As revealed by the National Bureau of Statistics (NBS), Nigeria’s inflation rate rose to a 17-year high of 19.64% in July 2022.
- This compares to the 15.6% seen in January 2022, thus a 25% worsening of Nigeria’s inflation rate within 7 months.
- It is worth bearing in mind that the official inflation rate is a national average of averages. Thus, actual inflation being felt by individuals will differ depending on location and actual items being consumed across Nigeria.
Nonetheless, the key issue here is that Nigeria’s headline inflation has continued to worsen despite the CBN’s attempt to hike interest rates.
- Note that CBN raised interest rates to 14% in July 2022 compared to 11% in January 2022. Thus a 27% tightening of MPR.
In other words, despite multiple interest rate hikes by the Central Bank of Nigeria (CBN), inflation continues to rise, leading to the massive erosion purchasing power of Nigerians.
Ineffective Monetary Policy tools
Typically, when a central bank raises interest rates, it attempts to impact consumption by raising the costs of borrowing.
Why CBN Interest Rate Hikes May Fail To Reduce Nigeria’s Inflation
In theory, reducing consumption will slow purchases and ultimately force suppliers to reduce prices to attract consumers.
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Unfortunately, this approach to tackling inflation via interest rates is relevant in countries where inflation is driven by consumption (i.e. countries with full employment and experiencing GDP growth fueling price upticks due to consumer demand)
For Nigeria, unfortunately, Nigeria’s inflation is the result of insufficient productivity which is now being compounded by ultra-high spike in Money supply.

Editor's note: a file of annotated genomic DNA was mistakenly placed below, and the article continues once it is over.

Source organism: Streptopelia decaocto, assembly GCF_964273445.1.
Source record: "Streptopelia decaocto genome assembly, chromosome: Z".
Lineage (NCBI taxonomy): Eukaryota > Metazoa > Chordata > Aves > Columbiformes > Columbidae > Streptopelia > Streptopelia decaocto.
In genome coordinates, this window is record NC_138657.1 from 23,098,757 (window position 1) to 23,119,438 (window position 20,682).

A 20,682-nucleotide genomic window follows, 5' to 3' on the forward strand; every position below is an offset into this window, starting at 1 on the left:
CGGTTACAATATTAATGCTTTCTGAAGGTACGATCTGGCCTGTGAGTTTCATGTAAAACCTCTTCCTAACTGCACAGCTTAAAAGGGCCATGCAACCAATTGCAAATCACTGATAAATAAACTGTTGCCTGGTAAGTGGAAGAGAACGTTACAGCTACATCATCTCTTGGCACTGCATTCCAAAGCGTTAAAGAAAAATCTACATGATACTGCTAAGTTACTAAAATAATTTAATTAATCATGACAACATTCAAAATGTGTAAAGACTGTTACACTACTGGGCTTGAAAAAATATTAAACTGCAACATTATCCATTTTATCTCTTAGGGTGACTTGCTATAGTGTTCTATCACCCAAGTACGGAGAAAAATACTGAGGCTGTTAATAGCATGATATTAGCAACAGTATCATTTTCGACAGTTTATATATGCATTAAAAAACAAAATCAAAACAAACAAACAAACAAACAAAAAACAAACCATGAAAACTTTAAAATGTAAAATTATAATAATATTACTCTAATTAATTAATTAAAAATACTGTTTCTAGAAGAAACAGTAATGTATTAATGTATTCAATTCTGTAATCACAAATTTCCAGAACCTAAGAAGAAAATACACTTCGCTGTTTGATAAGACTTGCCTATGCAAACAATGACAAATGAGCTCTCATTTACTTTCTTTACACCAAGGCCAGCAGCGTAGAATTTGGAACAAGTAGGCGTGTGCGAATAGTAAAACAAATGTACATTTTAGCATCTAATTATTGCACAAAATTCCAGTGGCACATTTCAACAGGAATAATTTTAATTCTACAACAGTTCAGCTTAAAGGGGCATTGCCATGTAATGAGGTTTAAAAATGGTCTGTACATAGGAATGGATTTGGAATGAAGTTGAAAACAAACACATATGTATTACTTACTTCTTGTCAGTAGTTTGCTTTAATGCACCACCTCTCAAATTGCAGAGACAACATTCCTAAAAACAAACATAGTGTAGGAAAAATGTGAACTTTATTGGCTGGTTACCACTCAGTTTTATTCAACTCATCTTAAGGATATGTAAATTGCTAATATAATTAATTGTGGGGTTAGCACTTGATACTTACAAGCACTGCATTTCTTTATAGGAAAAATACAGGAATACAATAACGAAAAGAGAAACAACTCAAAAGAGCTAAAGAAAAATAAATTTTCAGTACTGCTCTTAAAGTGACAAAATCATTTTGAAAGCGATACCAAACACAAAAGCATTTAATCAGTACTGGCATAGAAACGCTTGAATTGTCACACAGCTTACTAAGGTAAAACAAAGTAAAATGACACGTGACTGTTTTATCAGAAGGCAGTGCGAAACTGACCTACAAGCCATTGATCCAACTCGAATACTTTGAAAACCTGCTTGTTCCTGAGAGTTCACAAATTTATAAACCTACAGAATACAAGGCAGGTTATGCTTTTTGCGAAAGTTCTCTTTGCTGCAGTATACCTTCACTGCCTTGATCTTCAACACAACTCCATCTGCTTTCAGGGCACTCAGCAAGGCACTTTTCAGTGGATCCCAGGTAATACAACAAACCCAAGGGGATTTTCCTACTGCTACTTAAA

- Note that weak productivity cuts across the entire spectrum of the Nigerian economy (i.e. Agriculture, trade, manufacturing etc)
- Between 2016 to 2021 Nigeria’s economy grew by an average of 1.3%. This compares to Money Supply which grew from N23.6 trillion to N43 trillion over the same period
Consequently, given the anaemic levels of economic productivity, it will appear that traditional tools available to the CBN are not adequate to keep Nigeria’s inflation in check.
In other words, rising interest rates cannot unilaterally improve growth, neither can raising interest rates create jobs for Nigerians nor address challenges across the various economic sectors from Manufacturing to Trade and services.
Even in the last MPC meeting in July 2022, the apex bank also expressed worries about the ineffectiveness of interest rate hikes on inflation.
“The MPC noted with concern the continued aggressive movement in inflation, even after the rate hike at its last meeting, and expressed its unrelenting resolve to restore price stability while providing the necessary support to strengthen the fragile recovery,” Godwin Emefiele, CBN governor said.
Using the NBS data, the top five components to Nigeria’s inflation are Food, Household expenses, Clothing/Footwear, Transportation, Furnishing and Education with Health coming a close sixth.
Interestingly NBS also assigns a weighting to emphasize how important each component is in the calculation of overall inflation.
- Per below, Food price increases account for over 50% of Nigeria’s inflation basket. This National average shows unrelenting spikes in food prices from 17% inflation in January to 22% in July
- Other notable items in the NBS basket include Housing costs (16.7% of total), Clothing/Footwear (7.65% of total), Transport (6.5% of total), Education (3.9% of total)
What is even more remarkable is that since March-2022, every single component of Nigeria’s inflation has been rising.
It is simply unclear how CBN raising interest rates will reduce Nigeria’s food price inflation let alone the other components of Nigeria’s inflation.
Especially as these items are simply core items that Nigerians spend their money on.
The unfortunate reality is that the central bank’s attempt to use interest rates to tackle inflation is unlikely to be effective, simply because the drivers of Nigeria’s inflation are not interest rate sensitive.
Rather, tackling inflation requires priority focus on real sector initiatives such as improving agricultural yield, mitigating logistics costs of getting food from the farm to people’s dinner table, and supporting key manufacturing sectors. All these are beyond monetary policy scope.
The caveat here is that this focus needs to be evidenced by tangible and measurable improvement in output.